The Explanation
(for those who require one)

And, of course, that is what all of this is -- all of this: the one song, ever changing, ever reincarnated, that speaks somehow from and to and for that which is ineffable within us and without us, that is both prayer and deliverance, folly and wisdom, that inspires us to dance or smile or simply to go on, senselessly, incomprehensibly, beatifically, in the face of mortality and the truth that our lives are more ill-writ, ill-rhymed and fleeting than any song, except perhaps those songs -- that song, endlesly reincarnated -- born of that truth, be it the moon and June of that truth, or the wordless blue moan, or the rotgut or the elegant poetry of it. That nameless black-hulled ship of Ulysses, that long black train, that Terraplane, that mystery train, that Rocket '88', that Buick 6 -- same journey, same miracle, same end and endlessness."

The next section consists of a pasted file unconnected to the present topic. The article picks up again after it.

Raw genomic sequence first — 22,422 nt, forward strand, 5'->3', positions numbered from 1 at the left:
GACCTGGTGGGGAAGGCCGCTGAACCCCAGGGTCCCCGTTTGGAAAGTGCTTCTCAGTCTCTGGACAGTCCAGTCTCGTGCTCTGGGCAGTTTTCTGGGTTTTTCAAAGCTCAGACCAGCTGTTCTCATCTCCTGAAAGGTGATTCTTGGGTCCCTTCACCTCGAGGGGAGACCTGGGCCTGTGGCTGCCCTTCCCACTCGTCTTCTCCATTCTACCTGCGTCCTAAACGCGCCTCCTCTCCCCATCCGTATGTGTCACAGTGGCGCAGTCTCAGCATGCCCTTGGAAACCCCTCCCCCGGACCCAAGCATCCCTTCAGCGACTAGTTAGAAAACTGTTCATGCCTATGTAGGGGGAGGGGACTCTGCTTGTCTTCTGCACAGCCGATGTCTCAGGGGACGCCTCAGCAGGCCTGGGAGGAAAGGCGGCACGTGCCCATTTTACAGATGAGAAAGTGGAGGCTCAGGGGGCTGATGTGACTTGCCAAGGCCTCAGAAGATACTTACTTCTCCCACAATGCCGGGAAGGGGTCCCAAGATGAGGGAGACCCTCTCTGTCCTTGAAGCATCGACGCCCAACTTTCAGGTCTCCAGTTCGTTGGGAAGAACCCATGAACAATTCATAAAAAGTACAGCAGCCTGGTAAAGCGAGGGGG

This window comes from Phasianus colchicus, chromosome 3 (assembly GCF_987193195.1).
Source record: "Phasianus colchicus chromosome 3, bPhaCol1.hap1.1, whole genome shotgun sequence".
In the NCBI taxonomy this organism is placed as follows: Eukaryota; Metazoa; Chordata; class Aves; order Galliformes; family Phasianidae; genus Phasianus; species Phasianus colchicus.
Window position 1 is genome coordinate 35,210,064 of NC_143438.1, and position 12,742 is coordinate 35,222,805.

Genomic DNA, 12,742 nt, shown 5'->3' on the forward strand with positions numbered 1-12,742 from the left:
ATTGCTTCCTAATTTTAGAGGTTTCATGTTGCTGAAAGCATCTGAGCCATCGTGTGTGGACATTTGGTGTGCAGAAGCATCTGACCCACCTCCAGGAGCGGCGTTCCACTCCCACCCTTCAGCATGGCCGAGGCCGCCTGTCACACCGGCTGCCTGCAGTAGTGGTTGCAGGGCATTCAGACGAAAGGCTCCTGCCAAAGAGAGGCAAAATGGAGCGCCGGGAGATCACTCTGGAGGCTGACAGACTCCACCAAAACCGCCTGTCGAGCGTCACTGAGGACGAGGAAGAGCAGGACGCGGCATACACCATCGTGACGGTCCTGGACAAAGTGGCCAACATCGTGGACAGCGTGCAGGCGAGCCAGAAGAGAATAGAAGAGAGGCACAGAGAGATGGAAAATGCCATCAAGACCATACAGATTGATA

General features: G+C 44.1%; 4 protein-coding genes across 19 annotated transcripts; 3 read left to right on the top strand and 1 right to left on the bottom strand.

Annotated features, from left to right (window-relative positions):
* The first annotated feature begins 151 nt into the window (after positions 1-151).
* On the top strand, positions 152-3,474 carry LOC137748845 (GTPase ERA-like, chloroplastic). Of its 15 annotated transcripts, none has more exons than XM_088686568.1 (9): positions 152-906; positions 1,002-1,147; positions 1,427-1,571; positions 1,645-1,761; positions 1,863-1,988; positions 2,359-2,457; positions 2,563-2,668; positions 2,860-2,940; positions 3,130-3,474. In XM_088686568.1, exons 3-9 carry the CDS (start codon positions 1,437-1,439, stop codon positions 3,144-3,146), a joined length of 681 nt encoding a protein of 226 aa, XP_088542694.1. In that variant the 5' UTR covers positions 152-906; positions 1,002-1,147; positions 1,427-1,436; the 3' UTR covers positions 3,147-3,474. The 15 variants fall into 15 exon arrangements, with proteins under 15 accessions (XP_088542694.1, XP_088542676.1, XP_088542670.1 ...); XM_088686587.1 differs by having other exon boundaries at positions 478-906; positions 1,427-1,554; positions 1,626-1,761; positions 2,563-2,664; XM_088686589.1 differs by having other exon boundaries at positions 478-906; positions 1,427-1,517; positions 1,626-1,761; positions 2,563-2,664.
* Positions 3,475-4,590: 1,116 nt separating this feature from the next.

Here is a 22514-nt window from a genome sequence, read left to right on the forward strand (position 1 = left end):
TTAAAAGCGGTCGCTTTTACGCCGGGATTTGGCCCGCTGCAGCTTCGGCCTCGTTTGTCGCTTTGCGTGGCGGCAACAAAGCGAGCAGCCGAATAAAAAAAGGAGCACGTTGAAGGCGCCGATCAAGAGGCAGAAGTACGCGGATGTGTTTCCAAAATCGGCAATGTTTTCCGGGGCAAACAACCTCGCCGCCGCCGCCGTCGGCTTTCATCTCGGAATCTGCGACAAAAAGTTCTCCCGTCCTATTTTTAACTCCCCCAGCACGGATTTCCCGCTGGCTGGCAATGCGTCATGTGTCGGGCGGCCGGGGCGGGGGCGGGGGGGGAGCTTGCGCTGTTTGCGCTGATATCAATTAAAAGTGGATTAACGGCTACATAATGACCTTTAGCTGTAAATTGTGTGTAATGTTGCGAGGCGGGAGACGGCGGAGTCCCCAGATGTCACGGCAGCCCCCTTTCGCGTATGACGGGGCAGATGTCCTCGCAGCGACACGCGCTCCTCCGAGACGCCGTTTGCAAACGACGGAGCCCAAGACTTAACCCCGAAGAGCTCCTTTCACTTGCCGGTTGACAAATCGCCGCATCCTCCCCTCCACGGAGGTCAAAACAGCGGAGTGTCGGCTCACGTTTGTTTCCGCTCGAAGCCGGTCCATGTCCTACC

-- Nick Tosches, Where Dead Voices Gather

El Cine del Oro #31

(Emilio Fernandez; 1948)

1 comment :

Vanwall said...

This may have been the most beautifully filmed Mexican film - it's lyrical and lush. The story line is only average, but the leads were well up to making it so much more - they had screen presence and skill in abundance. This was one of the films that I was viewing with my Hispanic friends and they were translating it in a much more interesting fashion than the subtitles indicated - the script was quite a bit richer than the rather flat Anglo interpretations. At that time, in high school, I was unaware of the cultural conflicts that had been going on for years between the Indios and the mainly Spanish-heritage middle and upper classes, so it was much more interesting just for that aspect, as well.